An allium vegetable, just like onion, garlic, shallots, and scallions, leeks are native to Central Asia. These are abundantly cultivated in Europe too. Sweeter, more delicate, and less pungent in taste than onions, leeks have a very subtle presence in a dish to which they are added. Leeks are full of antioxidant agents such as flavanoids which are most concentrated in the bulb and leaves adjoining it. Extremely rich in kaempferol, a flavanol that produces Nitric Oxide(NO) that dilates and relaxes blood vessels and protects them from damage. Another very important nutrient found in leeks is folate, helpful for a healthy cardiovascular system. These also comprise nutrients and minerals like Vitamin A, C, E, K, potassium, iron, magnesium, zinc, and selenium along with anti-inflammatory properties. Leeks are specially beneficial to expecting mothers as its intake reduces the chances of neural tube defects in newborns significantly.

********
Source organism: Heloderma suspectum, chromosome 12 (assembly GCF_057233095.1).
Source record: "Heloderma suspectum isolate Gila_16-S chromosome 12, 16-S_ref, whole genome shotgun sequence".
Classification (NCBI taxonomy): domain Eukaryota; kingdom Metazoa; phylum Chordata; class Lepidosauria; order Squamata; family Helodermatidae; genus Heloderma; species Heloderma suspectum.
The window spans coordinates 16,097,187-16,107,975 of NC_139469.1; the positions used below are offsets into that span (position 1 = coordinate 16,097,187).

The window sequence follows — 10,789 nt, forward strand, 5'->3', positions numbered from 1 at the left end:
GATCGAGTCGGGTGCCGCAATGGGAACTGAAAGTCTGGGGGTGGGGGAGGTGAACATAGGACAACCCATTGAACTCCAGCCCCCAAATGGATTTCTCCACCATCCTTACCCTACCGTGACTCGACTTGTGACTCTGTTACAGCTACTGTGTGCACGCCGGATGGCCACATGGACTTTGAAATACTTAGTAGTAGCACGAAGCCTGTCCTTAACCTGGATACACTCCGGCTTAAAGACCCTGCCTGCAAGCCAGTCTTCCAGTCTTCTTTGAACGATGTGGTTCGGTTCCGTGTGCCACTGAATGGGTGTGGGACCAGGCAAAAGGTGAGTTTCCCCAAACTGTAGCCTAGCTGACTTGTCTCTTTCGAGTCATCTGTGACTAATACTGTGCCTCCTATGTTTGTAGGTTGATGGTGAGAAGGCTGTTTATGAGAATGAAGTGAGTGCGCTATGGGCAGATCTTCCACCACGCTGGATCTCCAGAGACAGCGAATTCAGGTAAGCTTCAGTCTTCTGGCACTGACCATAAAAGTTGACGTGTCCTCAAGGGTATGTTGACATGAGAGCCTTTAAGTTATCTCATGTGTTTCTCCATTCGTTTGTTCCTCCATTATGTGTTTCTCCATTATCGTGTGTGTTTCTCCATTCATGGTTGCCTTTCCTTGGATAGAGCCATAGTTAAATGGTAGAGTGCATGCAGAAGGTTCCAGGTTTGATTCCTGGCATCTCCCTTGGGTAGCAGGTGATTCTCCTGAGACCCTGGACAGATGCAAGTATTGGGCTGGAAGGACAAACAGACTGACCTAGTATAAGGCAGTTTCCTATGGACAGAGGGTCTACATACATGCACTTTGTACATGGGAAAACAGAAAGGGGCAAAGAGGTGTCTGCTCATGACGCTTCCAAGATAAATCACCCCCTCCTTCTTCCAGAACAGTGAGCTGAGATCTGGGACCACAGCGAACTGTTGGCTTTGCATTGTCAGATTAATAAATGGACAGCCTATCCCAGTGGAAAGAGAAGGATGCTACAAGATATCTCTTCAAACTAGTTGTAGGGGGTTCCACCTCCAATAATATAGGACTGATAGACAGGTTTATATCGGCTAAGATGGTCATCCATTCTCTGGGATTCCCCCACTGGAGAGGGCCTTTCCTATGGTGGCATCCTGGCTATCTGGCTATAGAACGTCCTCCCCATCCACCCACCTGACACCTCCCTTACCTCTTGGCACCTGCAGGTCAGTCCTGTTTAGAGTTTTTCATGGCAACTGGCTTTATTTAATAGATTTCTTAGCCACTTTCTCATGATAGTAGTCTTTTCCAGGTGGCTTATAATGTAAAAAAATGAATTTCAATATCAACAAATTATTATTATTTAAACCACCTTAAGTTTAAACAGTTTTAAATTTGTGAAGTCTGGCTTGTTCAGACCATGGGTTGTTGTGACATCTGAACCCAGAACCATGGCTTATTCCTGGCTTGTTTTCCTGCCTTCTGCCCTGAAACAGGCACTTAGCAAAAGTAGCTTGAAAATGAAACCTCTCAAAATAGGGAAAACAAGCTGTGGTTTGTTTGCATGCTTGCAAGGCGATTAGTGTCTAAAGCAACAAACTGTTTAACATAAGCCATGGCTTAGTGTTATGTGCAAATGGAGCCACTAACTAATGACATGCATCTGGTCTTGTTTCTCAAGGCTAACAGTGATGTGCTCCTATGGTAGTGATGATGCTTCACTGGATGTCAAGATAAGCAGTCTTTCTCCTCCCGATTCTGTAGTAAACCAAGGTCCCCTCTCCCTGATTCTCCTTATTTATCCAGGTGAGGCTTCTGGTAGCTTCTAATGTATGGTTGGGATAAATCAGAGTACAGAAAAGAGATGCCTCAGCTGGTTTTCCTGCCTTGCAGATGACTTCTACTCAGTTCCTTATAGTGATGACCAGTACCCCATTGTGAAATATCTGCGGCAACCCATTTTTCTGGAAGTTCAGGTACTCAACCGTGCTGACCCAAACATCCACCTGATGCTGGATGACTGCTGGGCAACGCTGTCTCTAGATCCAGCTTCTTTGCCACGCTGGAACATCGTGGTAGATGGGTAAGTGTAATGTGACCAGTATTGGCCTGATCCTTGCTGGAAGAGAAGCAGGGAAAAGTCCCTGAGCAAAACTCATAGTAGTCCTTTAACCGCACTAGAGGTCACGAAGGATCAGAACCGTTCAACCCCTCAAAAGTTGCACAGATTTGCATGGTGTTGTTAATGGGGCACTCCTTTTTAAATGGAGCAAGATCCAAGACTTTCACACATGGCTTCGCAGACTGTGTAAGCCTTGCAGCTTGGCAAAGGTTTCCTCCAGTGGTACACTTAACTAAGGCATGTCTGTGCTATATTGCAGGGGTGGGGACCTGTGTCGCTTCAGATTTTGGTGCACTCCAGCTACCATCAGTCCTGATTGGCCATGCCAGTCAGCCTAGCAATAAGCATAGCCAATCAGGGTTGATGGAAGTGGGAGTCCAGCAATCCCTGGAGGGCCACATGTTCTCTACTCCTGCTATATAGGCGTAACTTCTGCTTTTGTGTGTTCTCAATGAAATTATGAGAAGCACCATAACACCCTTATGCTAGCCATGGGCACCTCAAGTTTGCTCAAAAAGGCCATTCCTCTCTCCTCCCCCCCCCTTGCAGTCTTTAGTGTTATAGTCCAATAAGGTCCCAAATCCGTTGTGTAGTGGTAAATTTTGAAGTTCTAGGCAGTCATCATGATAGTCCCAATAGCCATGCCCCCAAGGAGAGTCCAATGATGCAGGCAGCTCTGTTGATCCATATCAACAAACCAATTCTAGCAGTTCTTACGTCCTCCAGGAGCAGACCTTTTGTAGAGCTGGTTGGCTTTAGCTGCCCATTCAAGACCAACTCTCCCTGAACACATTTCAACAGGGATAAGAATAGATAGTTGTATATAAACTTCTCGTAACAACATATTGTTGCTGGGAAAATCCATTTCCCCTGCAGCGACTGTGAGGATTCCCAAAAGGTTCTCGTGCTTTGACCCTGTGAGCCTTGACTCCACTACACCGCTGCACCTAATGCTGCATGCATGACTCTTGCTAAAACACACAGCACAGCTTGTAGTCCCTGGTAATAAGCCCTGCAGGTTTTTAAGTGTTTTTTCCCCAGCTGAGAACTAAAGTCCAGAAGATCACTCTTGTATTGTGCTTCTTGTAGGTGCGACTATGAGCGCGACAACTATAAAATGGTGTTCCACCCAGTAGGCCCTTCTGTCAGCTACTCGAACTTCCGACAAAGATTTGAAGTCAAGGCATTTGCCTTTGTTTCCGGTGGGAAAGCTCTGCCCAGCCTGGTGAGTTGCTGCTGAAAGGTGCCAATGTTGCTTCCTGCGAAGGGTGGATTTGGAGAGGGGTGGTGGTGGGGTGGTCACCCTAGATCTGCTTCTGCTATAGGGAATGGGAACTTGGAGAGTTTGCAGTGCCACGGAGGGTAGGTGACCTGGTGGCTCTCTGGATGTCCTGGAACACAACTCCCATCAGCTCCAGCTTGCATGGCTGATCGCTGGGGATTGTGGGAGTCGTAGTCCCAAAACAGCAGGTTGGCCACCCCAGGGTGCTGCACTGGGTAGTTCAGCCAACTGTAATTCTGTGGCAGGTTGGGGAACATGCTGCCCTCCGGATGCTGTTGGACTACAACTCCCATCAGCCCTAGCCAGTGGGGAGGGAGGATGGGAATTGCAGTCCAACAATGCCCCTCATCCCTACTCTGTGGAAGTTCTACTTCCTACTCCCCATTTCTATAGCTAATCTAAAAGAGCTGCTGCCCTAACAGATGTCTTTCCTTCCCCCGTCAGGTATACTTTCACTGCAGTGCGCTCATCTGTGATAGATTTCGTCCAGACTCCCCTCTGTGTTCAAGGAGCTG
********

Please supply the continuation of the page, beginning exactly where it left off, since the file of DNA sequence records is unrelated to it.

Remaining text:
Leek is a versatile vegetable and can be consumed in a variety of ways. Be it raw in salads, in stews and soups, in pizzas, pasta, and fried rice or simply blanched to be added to your favorite dish. Leeks can be had as and when and how you like.
Soil should be mixed with well rotten Cow dung. Raise nursery and transplant 40-45 days old plants in beds at the distance of 1.0 feet between line to line and 4 inches plant to plant. Irrigate immediately and then as per requirement. Harvest starts after 70-80 days from transplanting.